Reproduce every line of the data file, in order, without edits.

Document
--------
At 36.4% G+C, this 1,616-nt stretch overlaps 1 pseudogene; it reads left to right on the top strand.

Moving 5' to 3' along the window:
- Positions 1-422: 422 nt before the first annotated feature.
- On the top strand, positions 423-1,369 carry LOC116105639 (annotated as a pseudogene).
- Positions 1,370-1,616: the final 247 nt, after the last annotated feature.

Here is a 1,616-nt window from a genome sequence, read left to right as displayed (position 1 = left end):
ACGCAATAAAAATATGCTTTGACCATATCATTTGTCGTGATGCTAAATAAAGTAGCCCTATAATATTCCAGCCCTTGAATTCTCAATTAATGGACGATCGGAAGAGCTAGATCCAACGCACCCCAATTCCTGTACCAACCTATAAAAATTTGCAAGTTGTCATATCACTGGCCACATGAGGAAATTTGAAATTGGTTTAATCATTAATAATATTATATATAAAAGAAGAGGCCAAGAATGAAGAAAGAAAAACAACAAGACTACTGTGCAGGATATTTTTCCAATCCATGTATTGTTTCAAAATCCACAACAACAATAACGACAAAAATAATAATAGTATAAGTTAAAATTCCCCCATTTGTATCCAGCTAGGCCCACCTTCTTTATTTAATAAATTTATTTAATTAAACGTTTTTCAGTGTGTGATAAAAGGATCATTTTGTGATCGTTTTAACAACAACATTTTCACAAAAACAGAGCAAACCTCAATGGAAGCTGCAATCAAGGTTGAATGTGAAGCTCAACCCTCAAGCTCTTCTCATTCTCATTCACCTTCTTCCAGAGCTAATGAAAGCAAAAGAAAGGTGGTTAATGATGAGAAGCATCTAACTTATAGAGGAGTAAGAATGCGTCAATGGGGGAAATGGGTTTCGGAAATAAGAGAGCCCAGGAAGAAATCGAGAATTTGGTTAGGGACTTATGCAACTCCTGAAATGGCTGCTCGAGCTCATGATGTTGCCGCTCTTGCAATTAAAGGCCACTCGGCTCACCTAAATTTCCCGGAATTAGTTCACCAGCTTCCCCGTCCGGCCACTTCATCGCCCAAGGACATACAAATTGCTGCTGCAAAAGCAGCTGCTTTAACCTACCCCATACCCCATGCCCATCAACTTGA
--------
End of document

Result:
At 36.4% G+C, this 1,616-nt stretch overlaps 1 pseudogene; it reads left to right on the top strand.

Moving 5' to 3' along the window:
- Positions 1-422: 422 nt before the first annotated feature.
- On the top strand, positions 423-1,369 carry LOC116105639 (annotated as a pseudogene).
- Positions 1,370-1,616: the final 247 nt, after the last annotated feature.

Here is a 1,616-nt window from a genome sequence, read left to right as displayed (position 1 = left end):
ACGCAATAAAAATATGCTTTGACCATATCATTTGTCGTGATGCTAAATAAAGTAGCCCTATAATATTCCAGCCCTTGAATTCTCAATTAATGGACGATCGGAAGAGCTAGATCCAACGCACCCCAATTCCTGTACCAACCTATAAAAATTTGCAAGTTGTCATATCACTGGCCACATGAGGAAATTTGAAATTGGTTTAATCATTAATAATATTATATATAAAAGAAGAGGCCAAGAATGAAGAAAGAAAAACAACAAGACTACTGTGCAGGATATTTTTCCAATCCATGTATTGTTTCAAAATCCACAACAACAATAACGACAAAAATAATAATAGTATAAGTTAAAATTCCCCCATTTGTATCCAGCTAGGCCCACCTTCTTTATTTAATAAATTTATTTAATTAAACGTTTTTCAGTGTGTGATAAAAGGATCATTTTGTGATCGTTTTAACAACAACATTTTCACAAAAACAGAGCAAACCTCAATGGAAGCTGCAATCAAGGTTGAATGTGAAGCTCAACCCTCAAGCTCTTCTCATTCTCATTCACCTTCTTCCAGAGCTAATGAAAGCAAAAGAAAGGTGGTTAATGATGAGAAGCATCTAACTTATAGAGGAGTAAGAATGCGTCAATGGGGGAAATGGGTTTCGGAAATAAGAGAGCCCAGGAAGAAATCGAGAATTTGGTTAGGGACTTATGCAACTCCTGAAATGGCTGCTCGAGCTCATGATGTTGCCGCTCTTGCAATTAAAGGCCACTCGGCTCACCTAAATTTCCCGGAATTAGTTCACCAGCTTCCCCGTCCGGCCACTTCATCGCCCAAGGACATACAAATTGCTGCTGCAAAAGCAGCTGCTTTAACCTACCCCATACCCCATGCCCATCAACTTGA